Complete: Sludge Removal
In order to re-purpose the existing infrastructure as displayed in the video above, old sludge from the decommissioned WWTW had to be safely cleared and disposed. The photographs below show before (left) and after (right) conditions of 2 out of the 7 structures cleared.
Complete: Drying Beds converted to Constructed Wetland 'Biofilters'
Old sludge drying beds previously associated with the wastewater treatment process were in complete disrepair, however their shape and structure were similar to that of common horizontal flow constructed wetlands. With experience in the design of constructed wetlands and related research, Isidima was tasked with re-purposing the drying beds for this new use and incorporating capacity for a range of research.
Designed for Research
The cells were therefore designed to enable complete control of the inlet and outlet flows, with agricultural water meters installed on each inlet for flow measurement. This enables a range of research investigations:
- individual flow: into cell 1 and out of cell 1 or into cell 2 and out of cell 2 etc. This enables assessment of which individual arrangement of the 6 cells results in the greatest improvement of water quality,
- series flow: consecutive flow through 1 > 2 > 3 or 4 > 5 > 6 is possible. This enables assessment of which combination of arrangements is most effective,
- vegetated/non-vegetated: parallel cells have identical media and flow regime, but are planted and unplanted. This enables assessment of the contribution made by vegetation in the treatment process.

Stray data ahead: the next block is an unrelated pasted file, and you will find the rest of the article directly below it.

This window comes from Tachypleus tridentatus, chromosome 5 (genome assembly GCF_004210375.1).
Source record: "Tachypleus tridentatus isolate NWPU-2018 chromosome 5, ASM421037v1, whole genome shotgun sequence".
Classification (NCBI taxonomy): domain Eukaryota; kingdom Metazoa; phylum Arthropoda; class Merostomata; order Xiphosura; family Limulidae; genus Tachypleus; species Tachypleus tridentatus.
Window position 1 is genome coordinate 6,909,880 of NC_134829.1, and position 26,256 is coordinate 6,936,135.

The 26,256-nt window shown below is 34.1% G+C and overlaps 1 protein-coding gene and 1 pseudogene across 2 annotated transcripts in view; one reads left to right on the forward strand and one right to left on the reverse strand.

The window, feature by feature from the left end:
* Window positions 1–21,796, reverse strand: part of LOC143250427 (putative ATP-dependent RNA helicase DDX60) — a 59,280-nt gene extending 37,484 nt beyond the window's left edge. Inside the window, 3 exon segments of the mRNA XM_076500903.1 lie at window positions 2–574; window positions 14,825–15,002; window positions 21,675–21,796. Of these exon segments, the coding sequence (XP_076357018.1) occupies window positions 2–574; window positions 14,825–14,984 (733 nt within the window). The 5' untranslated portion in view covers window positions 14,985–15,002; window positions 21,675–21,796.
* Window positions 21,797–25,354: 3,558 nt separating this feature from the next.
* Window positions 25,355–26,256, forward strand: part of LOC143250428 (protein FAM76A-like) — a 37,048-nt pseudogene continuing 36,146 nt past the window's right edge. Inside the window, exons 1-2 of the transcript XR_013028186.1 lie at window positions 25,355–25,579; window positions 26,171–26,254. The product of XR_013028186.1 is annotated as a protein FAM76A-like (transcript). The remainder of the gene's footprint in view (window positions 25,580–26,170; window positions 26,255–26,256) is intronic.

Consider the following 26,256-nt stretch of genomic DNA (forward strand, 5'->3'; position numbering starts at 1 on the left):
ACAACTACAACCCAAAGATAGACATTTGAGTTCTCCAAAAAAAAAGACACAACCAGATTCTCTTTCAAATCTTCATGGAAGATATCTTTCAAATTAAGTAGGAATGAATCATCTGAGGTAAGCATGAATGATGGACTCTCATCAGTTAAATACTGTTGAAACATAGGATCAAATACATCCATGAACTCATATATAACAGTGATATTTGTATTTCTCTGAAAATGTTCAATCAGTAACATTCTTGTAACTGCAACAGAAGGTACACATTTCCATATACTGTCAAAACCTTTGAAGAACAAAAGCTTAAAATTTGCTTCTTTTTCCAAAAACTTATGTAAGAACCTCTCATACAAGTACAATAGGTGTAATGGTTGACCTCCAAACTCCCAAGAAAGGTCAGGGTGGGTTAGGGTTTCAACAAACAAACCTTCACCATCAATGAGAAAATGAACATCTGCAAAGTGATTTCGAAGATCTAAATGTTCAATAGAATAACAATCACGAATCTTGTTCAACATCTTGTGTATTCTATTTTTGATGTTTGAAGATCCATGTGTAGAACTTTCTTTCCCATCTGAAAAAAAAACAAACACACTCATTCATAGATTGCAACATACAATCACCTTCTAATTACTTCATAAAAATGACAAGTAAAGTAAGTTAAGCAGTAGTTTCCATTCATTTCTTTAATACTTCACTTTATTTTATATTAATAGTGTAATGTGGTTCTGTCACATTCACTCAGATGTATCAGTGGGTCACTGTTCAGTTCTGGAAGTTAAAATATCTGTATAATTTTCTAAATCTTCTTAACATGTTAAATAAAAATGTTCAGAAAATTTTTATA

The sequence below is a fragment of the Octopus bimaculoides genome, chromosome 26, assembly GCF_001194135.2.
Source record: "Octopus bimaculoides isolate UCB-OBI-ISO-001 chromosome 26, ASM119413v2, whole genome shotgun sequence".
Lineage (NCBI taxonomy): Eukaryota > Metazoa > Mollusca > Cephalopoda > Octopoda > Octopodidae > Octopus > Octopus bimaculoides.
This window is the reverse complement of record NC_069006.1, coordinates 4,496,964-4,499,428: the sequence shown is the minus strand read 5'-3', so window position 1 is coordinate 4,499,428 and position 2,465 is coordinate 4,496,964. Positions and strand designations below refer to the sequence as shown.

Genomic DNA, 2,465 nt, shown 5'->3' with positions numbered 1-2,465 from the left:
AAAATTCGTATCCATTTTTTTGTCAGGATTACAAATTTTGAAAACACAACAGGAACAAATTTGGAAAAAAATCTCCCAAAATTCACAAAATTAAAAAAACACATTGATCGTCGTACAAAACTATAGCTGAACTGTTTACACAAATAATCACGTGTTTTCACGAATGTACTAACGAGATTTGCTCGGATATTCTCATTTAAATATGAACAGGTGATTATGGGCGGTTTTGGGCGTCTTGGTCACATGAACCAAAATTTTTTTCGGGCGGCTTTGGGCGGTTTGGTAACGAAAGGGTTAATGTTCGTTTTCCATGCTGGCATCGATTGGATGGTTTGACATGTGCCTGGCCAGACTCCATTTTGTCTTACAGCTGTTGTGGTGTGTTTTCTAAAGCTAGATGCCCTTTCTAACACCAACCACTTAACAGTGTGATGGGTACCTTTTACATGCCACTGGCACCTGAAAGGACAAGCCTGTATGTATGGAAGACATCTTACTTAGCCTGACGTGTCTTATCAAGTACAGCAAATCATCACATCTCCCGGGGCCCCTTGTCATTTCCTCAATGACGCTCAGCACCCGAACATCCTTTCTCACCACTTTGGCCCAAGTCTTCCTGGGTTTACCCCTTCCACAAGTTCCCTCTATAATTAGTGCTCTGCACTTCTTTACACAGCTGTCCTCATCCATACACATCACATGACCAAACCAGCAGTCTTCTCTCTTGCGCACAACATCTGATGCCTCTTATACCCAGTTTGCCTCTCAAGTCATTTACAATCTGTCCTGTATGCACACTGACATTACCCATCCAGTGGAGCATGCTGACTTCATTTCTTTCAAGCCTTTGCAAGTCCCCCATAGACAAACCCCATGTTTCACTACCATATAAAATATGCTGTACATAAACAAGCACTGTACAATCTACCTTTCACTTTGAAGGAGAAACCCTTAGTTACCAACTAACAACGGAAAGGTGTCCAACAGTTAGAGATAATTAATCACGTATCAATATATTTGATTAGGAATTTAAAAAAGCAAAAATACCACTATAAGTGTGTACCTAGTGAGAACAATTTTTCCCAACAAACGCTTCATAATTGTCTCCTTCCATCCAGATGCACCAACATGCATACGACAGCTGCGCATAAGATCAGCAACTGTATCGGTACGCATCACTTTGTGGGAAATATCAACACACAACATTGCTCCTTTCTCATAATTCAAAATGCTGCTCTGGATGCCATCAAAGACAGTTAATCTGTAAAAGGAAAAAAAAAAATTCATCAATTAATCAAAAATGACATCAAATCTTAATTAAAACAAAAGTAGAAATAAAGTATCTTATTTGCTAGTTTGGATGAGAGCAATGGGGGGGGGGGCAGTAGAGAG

- peach pips: whilst uncommon for use in constructed wetlands, peach pips are a waste product from dried fruit production and provide an excellent surface area-to-volume ratio. These cells enable the unique opportunity to assess the suitability of peach pips for constructed wetlands.
Research by the University of Cape Town was aligned with the Biofilter design and is currently underway on: "The treatment of Sediment from Informal Settlements by Natural Systems" by PhD (Eng) student, Sivile Mgese, and supervised by Dr. Kevin Winter. It is anticipated that in time, a number of research projects will be able to make use of this facilty and others like it on the site.
The Biofilter in Pictures
With the design in place, work began on site with the employment of local labour from the nearby Langrug community (read about a related project in Langrug here). From the initial state (below left), surrounding vegetation was cleared and brickwork repaired.
The existing gravel contents were removed (below top row), and recycled for use in two of the cells (bottom left). After clearing the six cells, a compacted gravel layer provided a level base (bottom right).
Pipework was installed that would enable the variety of flow options. Then followed a waterproof lining, protective Bidim layer and finally the filtration media. Three different media were selected to enable testing of the varied effectiveness of these media for wastewater treatment in connection with the vegetation planted.
Once the structure was complete and media in place, vegetation was planted by the research team in May 2017 (left), and has established well by May 2018 (right).
Where to from here?
The University of Cape Town continues to conduct research at the site, and there is ample opportunity for additional research institutions to initiate projects at the Water Hub. Isidima is working with the Western Cape Government and partnering research institutions to secure finance to unlock the complete development of the vision. For more information, to pay a visit to the site, or to contribute to the vision, contact the Water Hub team here.
Thank you for your interest in this article, we trust you enjoyed hearing about the Water Hub,